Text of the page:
Last year I decided to take what I thought was the ultimate professional plunge in academia: the switch from a resume to a CV. I took a few weeks to glance over my peers’ and mentors’ CVs to get ideas on organization, style, verbage, length, and detail. The process was ongoing for me as I prepared to apply for fellowships, scholarships, and professional conferences. I even googled CV examples for me to determine what was the best or what was considered appropriate for my field. In all of my searching, I came to a major decision: there is no right way.
I spent so much time thinking that the design of my CV was the most important piece of it; that if it did not look like my colleagues that I would automatically be out of the running for whatever I was applying for. However, the content that you have, the experiences that you share, the highlights that you select to include based on your experiences are of the utmost importance on your CV. Take my advice: simple is better. Do not get lost in the font style, size, or headings. Just make sure that you tell the readers of your CV what are the most important parts of your prior experience that make you the top candidate.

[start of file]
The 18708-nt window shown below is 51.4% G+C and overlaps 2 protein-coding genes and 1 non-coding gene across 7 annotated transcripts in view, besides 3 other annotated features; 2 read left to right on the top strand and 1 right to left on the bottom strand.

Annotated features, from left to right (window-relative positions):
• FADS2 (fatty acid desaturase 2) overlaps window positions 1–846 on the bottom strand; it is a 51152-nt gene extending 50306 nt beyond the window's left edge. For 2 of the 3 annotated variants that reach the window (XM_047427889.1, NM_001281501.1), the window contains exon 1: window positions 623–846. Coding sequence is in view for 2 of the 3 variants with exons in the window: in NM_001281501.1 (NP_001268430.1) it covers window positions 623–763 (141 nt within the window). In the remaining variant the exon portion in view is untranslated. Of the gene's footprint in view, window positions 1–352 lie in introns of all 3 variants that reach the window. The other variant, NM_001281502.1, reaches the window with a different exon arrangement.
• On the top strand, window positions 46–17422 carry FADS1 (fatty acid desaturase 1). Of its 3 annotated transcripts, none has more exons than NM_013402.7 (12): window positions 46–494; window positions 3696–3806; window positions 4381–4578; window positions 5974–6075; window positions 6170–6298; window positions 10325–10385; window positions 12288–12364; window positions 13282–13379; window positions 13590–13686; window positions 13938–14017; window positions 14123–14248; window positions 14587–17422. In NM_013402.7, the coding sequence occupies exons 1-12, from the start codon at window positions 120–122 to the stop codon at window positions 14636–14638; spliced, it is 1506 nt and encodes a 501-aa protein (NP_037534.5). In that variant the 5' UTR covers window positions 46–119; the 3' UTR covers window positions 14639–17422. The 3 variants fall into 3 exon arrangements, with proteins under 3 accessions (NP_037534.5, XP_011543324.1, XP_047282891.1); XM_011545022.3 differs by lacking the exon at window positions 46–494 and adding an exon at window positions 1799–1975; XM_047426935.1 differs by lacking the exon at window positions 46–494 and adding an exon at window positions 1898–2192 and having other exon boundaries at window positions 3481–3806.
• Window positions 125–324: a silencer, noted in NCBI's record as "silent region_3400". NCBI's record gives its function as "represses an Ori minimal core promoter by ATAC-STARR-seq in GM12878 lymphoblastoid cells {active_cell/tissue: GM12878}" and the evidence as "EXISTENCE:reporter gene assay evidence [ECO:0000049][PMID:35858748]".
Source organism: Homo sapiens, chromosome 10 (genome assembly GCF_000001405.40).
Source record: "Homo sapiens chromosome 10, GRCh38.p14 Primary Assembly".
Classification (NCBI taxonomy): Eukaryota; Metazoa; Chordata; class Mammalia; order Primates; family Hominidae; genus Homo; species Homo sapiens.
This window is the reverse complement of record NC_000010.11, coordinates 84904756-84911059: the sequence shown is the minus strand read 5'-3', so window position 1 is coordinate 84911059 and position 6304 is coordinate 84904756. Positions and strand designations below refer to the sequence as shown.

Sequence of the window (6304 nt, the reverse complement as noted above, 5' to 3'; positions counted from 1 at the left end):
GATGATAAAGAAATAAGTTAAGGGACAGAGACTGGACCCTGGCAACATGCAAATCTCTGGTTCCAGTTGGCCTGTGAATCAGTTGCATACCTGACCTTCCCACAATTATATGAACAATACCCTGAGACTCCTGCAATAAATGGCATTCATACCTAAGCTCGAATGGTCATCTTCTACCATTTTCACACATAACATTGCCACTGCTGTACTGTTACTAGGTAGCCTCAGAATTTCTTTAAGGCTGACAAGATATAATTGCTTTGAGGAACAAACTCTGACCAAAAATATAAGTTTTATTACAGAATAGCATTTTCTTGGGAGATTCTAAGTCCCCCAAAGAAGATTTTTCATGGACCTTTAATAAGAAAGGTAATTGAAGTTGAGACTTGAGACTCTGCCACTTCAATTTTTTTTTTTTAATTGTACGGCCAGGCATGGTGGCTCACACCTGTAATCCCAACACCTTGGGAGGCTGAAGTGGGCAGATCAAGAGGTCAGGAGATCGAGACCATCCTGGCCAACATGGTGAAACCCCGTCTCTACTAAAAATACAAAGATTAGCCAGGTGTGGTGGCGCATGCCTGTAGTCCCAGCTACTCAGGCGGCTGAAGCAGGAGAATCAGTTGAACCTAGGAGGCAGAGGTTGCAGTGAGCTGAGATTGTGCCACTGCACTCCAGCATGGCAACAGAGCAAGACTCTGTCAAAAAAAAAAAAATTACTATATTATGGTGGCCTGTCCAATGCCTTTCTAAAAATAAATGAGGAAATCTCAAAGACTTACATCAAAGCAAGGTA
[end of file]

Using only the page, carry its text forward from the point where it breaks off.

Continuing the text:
In all of the trial and error, I did come to learn that having a professional AND academic mentor/professor read over my draft copy was the best thing to do. They will correct the mistakes that make not follow what is acceptable in your field. Just be wise. Be honest. Be concise. Good luck!